Some of the Google Chromecast users have claimed that they are facing random crashes on their Wi-Fi networks. The problem is mainly reported existing in Google’s ‘Cast’ feature and is also affecting Google Home devices along with Chromecast.
The TP-Link engineers have explained that the issue exists due to multicast DNS (MDNS) packets broadcast through Google Chromecast in a large amount, at a very high speed. This issue may cause some of the router’s primary features to shut down, which includes wireless connectivity as well. TP-Link, Linksys and Netgear have also simultaneously released beta firmware updates to end the network issue.
The latest network issue has a large impact, which includes randomly disabling network on all the devices that are connected to a wireless network, which powers their Chromecast. Chromecast Audio has also witnessed an identical effect.
Users on Google Product Forums initially came to the conclusion that the problem emerges particularly with a type of network which is powered by the Archer C7. A Google Products expert acknowledged the problem and stated that the company was looking into the issue. The expert has also asked the affected users to elaborate the issue in a feedback report along with all the necessary screenshots and logs.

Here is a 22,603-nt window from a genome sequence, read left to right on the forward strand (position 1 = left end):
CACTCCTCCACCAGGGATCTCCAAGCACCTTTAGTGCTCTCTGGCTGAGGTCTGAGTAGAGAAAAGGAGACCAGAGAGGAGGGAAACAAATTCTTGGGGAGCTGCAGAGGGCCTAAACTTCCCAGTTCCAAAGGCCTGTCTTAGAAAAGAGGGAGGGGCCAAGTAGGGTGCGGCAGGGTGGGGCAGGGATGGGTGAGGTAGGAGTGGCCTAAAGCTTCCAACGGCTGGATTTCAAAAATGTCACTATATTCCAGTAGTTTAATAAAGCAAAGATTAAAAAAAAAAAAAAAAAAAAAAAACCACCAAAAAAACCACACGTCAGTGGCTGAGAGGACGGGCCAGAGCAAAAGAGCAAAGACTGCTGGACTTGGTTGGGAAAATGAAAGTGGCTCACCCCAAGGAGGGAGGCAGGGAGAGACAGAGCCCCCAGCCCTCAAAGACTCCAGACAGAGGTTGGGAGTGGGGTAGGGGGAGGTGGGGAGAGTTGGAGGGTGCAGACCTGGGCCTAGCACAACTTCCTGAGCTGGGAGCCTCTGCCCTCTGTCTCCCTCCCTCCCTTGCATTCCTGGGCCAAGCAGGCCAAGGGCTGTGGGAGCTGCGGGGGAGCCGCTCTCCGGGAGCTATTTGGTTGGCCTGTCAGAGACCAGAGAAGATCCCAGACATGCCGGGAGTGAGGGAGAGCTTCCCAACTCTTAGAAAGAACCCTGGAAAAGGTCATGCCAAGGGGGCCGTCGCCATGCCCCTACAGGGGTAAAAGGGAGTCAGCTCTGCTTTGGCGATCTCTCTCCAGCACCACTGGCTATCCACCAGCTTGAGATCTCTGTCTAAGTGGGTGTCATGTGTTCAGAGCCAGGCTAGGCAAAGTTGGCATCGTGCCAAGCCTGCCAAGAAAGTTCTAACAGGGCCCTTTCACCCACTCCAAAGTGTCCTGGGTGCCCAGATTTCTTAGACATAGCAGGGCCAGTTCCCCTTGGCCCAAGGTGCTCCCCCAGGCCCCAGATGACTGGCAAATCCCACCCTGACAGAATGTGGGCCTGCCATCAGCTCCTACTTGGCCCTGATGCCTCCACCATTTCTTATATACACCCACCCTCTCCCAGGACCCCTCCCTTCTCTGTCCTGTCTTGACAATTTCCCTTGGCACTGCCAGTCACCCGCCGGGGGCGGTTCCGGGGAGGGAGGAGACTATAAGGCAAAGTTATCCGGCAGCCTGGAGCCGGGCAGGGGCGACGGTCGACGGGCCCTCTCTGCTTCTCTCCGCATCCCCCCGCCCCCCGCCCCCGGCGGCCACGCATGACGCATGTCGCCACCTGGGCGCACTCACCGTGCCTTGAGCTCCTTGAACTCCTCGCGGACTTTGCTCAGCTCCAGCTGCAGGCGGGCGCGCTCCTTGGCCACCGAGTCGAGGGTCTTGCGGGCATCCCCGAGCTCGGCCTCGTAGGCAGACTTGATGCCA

To resolve the issue on a temporary basis, it is advisable to reboot the router, which is disabling the network on devices in order to release the memory. The Cast feature on your devices can also be disabled in order to help mitigate the issue.
Last month, some connectivity issues were reported with some Pixel 2 and Pixel users. The connectivity issues were reported with mesh routers. Google took charge of that flaw and confirmed a resolution. The problem was mainly involved with refraining of the hardware in order to establish a proper connectivity with a mesh router by bringing together frequent disconnects and spontaneously rebooting of the various access points.